“What I’m hoping to do as chair, moving forward, is to expand the impact of EPPC across ASUCD, but also throughout the Davis community,” Ottman said. “I also plan on demonstrating leadership, but also provide guidance and support for commissioners, old and new, and actually achieving the goals of collective and personal goals.”
ASUCD Senate Bill #8, authored by Emily Barneond and co-authored by Ashley Lo, was introduced.
“We’ve been working on it for quite some time,” Lo said. “Essentially, it’s just to form some sort of committee among [Judicial Council] for any investigations of code of ethics, for any appointed or elected officials. It’s just for a little more accountability for our appointed as well as elected officials in ASUCD. We currently don’t really have any system like this. We also took some inspiration from UC Berkeley.”
ASCUD Senate Bill #8 is “an ASUCD Senate Bill to rename Chapter Fourteen (14) of the Bylaws to “GUIDELINES OF CONDUCT,” and introduce Chapter Twenty-Four (24), “CODE OF ETHICS,” according to the bill.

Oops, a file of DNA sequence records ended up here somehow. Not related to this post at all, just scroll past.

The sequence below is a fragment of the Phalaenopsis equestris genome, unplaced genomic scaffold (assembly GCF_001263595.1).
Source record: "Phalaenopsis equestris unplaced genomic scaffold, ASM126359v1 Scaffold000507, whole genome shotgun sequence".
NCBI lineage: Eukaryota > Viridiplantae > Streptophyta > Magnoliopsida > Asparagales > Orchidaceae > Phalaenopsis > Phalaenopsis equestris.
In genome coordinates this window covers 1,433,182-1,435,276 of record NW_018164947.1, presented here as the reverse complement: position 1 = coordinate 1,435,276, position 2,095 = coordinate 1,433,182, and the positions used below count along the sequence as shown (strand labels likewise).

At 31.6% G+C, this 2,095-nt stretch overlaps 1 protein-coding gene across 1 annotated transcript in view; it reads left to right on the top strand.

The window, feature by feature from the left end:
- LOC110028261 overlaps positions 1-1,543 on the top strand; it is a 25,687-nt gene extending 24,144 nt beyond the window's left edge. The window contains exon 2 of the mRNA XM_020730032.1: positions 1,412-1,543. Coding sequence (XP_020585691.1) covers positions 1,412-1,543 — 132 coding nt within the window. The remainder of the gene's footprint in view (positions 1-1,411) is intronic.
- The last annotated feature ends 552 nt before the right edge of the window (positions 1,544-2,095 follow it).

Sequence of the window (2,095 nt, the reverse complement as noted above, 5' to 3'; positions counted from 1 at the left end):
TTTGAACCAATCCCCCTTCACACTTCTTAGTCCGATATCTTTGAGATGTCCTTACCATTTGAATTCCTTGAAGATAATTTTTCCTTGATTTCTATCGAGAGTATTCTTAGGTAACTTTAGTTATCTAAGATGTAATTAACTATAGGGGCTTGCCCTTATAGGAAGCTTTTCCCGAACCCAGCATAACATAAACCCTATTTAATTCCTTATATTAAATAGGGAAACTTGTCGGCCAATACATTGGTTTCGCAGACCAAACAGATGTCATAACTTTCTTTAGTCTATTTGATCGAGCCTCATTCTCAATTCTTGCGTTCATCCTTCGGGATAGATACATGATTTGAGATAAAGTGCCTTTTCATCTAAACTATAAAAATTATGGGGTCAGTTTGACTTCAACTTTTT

After about an hour of deliberation, the bill as amended failed in a 7-5 vote.
Senate Resolution #13, authored by Deshpande, is “an ASUCD Resolution to contact Department Heads, the Academic Senate, and other academic contacts to urge leniency for issuing Permission to Drop (PTD) numbers throughout Spring Quarter 2020 in light of the impact that COVID-19 has had on course structure.”
“The coronavirus has really impacted us as students,” Deshpande said. “This resolution takes from other student populations that are particularly disadvantaged at this time.”
Academic Affairs Commission Chair Naomi Reeley expressed similar sentiments.
“We want the Academic Senate to think about how every single decision they make right now, impacts the student body,” Reeley said. “We really need to remember that students are struggling right now.”
Senate Resolution #13 passed.